Preparing to Pray

Why pray? Padre Quadrupani remarks: “We ought to love meditation and should make it often on the Passion of our divine Lord, striving above all to derive therefrom fruits of humility, patience and charity.”

How often? “It is well to bear in mind that in commanding us to pray always our Saviour did not mean actual prayer, as that would be an impossibility. The desire to glorify God by all our actions suffices for the rigorous fulfilment of this precept, if this desire be habitual and permanent. ‘You pray often,’ says St. Augustine, ‘if you often have a desire to pay homage to God by your actions: you pray always if you always have this desire, no matter how you may be otherwise employed.'”

When? “You should never omit or neglect the duties of your state of life in order to say certain self-imposed prayers. These duties are a substitute for prayers and are equally efficacious, St. Thomas teaches, for obtaining the graces you stand in need of and which are promised to those who ask them properly. It is even more meritorious to perform some work for the love of God, to whom we offer it, than merely to raise the soul to Him by actual prayer.”

How? “Prepare yourself for prayer by peaceful recollection and begin it without agitation or uneasiness. St. Francis de Sales has this to say on the subject: ‘Some little time before you are going to pray, calm and compose your heart, and be hopeful of doing well; for if you begin without hope and already devoid of relish, you will find it difficult to regain an appetite. . . . The disquiet you experience in prayer, accompanied by great eagerness to discover some object that can fix and satisfy your thoughts, is of itself sufficient to prevent you finding what you seek. When a thing is searched for with too great eagerness, one may have his hands or his eyes almost upon it a hundred times and yet fail to perceive it. This vain and useless anxiety in regard to prayer can result in nothing but weariness of mind, and this in turn produces coldness and apathy in your soul.'”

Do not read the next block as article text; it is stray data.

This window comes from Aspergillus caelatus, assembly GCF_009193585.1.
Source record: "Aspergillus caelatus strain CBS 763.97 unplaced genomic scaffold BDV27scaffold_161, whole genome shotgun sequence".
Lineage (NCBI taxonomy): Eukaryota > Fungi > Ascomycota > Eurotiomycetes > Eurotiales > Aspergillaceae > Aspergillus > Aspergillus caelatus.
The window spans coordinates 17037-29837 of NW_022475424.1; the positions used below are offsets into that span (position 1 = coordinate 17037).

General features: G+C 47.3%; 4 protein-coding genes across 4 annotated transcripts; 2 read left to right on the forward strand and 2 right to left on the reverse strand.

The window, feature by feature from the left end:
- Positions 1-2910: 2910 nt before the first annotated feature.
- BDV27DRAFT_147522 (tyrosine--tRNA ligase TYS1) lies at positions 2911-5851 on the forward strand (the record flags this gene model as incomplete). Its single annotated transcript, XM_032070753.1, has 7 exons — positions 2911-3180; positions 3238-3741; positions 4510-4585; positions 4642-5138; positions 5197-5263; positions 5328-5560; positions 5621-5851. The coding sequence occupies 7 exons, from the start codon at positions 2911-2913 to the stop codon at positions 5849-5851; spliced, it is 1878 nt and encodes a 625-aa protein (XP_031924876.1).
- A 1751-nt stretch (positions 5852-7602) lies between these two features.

Advice on spiritual body language: “St. Theresa’s opinion is that the body should be in a comfortable position when we pray, as otherwise it is difficult for the mind to pay the proper attention to prayer and to the presence of God. Do not then fatigue your body by remaining too long prostrate or kneeling: the important thing is that the soul should humble itself before God in sentiments of respect, confidence and love.”

Quotations from Carlo Giuseppe Quadrupani, Light and Peace: Instructions for Devout Souls to Dispel Their Doubts and Allay Their Fears (St. Louis: B. Herder, 1898).

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